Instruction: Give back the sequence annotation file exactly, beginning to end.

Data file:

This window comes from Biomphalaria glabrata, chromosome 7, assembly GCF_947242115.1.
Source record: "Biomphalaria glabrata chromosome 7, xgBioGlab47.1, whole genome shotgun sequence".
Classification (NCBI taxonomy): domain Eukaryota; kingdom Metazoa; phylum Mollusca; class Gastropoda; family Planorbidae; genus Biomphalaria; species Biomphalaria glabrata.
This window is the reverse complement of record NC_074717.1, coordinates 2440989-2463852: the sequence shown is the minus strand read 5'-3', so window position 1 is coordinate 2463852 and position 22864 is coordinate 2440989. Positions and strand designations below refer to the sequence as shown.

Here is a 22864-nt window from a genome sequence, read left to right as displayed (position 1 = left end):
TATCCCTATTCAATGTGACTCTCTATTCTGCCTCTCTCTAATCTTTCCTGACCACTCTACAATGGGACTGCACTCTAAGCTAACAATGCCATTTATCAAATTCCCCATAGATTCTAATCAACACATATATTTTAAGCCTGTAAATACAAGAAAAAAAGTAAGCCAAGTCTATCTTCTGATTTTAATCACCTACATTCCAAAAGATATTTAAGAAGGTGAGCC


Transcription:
This window comes from Biomphalaria glabrata, chromosome 7, assembly GCF_947242115.1.
Source record: "Biomphalaria glabrata chromosome 7, xgBioGlab47.1, whole genome shotgun sequence".
Classification (NCBI taxonomy): domain Eukaryota; kingdom Metazoa; phylum Mollusca; class Gastropoda; family Planorbidae; genus Biomphalaria; species Biomphalaria glabrata.
This window is the reverse complement of record NC_074717.1, coordinates 2440989-2463852: the sequence shown is the minus strand read 5'-3', so window position 1 is coordinate 2463852 and position 22864 is coordinate 2440989. Positions and strand designations below refer to the sequence as shown.

Here is a 22864-nt window from a genome sequence, read left to right as displayed (position 1 = left end):
TATCCCTATTCAATGTGACTCTCTATTCTGCCTCTCTCTAATCTTTCCTGACCACTCTACAATGGGACTGCACTCTAAGCTAACAATGCCATTTATCAAATTCCCCATAGATTCTAATCAACACATATATTTTAAGCCTGTAAATACAAGAAAAAAAGTAAGCCAAGTCTATCTTCTGATTTTAATCACCTACATTCCAAAAGATATTTAAGAAGGTGAGCC